Psa 18:42 I beat them fine as dust before the wind; I cast them out like the mire of the streets.
Psa 18:43 You delivered me from strife with the people; you made me the head of the nations; people whom I had not known served me.
Psa 18:44 As soon as they heard of me they obeyed me; foreigners came cringing to me.
Psa 18:45 Foreigners lost heart and came trembling out of their fortresses.
Psa 18:46 The LORD lives, and blessed be my rock, and exalted be the God of my salvation—
Psa 18:47 the God who gave me vengeance and subdued peoples under me,
Psa 18:48 who delivered me from my enemies; yes, you exalted me above those who rose against me; you rescued me from the man of violence.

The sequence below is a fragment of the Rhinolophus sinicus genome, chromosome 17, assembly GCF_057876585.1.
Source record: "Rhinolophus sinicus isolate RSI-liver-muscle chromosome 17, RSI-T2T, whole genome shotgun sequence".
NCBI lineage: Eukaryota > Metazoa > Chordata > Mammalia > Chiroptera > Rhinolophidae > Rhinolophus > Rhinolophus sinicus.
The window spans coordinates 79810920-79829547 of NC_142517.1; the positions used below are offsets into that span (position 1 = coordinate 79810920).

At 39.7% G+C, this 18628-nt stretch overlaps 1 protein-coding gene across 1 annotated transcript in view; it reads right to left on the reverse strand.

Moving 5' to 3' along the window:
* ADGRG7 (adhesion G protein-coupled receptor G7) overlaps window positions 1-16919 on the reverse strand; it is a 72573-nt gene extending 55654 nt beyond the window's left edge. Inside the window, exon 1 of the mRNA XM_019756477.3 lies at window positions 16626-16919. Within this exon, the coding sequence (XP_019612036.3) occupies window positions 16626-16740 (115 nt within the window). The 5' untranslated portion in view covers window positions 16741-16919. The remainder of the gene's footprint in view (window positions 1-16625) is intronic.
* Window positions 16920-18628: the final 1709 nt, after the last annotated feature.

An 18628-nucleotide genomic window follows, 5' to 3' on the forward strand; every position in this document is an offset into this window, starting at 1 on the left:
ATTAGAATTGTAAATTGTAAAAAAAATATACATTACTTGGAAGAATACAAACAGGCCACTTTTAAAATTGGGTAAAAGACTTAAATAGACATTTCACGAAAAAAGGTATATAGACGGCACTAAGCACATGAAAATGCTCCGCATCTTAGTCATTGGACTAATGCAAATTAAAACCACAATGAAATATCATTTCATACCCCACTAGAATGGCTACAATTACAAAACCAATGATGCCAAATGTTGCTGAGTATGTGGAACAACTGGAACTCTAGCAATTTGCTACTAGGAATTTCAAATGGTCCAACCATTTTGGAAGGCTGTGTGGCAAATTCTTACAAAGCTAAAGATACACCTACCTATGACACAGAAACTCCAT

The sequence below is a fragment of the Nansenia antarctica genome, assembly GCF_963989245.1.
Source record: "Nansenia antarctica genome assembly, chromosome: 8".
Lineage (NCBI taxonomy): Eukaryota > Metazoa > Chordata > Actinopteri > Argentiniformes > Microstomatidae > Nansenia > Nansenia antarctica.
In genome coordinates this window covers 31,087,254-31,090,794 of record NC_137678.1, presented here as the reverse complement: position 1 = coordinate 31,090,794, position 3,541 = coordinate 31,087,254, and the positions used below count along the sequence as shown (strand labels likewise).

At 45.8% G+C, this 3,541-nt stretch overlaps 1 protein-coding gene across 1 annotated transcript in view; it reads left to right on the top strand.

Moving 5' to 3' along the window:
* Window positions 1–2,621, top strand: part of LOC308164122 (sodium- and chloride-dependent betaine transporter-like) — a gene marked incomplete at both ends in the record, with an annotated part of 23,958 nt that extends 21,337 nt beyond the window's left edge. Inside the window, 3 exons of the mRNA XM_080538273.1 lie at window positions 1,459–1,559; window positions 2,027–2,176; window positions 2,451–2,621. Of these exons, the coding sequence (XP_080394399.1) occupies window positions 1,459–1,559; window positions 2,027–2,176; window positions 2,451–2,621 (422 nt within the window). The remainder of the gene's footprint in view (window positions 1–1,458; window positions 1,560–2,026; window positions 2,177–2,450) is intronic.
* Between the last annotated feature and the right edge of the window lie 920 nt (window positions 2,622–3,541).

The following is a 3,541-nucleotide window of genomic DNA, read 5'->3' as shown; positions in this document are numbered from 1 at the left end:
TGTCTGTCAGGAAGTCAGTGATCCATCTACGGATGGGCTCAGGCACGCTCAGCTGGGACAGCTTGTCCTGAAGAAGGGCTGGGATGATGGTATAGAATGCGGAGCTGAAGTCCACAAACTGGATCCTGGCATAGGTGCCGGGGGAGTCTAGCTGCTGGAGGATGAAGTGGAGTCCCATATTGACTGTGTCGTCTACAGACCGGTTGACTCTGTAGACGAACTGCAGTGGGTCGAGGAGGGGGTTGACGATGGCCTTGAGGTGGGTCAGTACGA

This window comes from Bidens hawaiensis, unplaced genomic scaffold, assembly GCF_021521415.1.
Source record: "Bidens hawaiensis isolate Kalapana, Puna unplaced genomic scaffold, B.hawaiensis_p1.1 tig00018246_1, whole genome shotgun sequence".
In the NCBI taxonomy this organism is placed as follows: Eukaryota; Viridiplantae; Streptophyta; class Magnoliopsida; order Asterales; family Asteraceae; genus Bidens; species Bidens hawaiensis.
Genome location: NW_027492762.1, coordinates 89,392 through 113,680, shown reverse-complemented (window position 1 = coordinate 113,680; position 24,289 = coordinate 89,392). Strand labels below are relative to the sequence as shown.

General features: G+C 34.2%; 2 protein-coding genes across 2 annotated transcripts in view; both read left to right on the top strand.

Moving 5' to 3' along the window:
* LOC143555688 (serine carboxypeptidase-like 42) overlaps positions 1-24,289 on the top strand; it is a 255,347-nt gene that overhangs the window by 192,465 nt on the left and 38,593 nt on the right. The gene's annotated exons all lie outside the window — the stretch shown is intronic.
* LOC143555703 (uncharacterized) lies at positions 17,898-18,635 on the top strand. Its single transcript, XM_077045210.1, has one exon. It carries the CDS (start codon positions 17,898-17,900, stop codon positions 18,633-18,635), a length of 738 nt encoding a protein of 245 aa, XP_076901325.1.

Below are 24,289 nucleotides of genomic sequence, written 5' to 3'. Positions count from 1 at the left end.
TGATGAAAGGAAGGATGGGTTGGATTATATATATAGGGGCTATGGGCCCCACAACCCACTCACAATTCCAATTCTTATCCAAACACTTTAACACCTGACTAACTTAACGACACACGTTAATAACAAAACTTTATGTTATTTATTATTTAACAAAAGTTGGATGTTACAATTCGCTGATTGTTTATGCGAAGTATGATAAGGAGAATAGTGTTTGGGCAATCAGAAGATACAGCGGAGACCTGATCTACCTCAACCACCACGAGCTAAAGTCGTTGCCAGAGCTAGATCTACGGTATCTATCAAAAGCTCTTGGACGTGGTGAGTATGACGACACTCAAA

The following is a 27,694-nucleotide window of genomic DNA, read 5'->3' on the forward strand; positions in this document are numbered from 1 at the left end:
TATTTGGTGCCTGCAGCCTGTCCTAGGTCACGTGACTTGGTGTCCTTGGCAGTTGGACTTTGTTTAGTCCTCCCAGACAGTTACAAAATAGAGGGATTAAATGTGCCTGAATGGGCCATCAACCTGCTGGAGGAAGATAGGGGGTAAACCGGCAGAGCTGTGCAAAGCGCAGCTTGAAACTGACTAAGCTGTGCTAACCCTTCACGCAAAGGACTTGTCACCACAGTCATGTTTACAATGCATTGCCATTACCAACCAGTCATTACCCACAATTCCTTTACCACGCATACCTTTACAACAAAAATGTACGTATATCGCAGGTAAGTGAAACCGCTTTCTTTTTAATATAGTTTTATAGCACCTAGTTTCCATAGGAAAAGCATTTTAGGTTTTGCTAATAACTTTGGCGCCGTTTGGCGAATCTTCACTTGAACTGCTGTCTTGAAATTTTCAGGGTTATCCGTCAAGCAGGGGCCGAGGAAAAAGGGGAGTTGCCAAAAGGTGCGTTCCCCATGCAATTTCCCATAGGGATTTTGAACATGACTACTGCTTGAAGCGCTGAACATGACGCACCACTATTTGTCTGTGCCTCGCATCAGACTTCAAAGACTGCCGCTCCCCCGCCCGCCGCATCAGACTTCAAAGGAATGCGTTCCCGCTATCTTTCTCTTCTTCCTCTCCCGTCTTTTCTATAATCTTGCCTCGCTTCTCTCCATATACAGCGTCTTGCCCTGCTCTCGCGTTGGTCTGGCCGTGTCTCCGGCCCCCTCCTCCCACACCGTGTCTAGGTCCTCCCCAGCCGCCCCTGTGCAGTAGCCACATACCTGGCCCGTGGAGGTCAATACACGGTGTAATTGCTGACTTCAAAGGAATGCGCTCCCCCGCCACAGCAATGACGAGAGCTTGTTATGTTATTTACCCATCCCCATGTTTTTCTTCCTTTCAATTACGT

Psa 18:49 For this I will praise you, O LORD, among the nations, and sing to your name.
Psa 18:50 Great salvation he brings to his king, and shows steadfast love to his anointed, to David and his offspring forever.


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Re: Christ in the Psalms?

Post by Paidion » Wed Apr 16, 2014 11:29 am

Psalm 22:1 contains a statement which Christ uttered on the cross, according to Matt 27:46 and Mark 15:34
Psalm 22:8, the statement that the Psalmist's mockers say to him is similar to that which Christ's mockers said to Him, according to Matt 27:43

Man judges a person by his past deeds, and administers penalties for his wrongdoing. God judges a person by his present character, and disciplines him that he may become righteous.

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Re: Christ in the Psalms?

Post by steve » Wed Apr 16, 2014 12:21 pm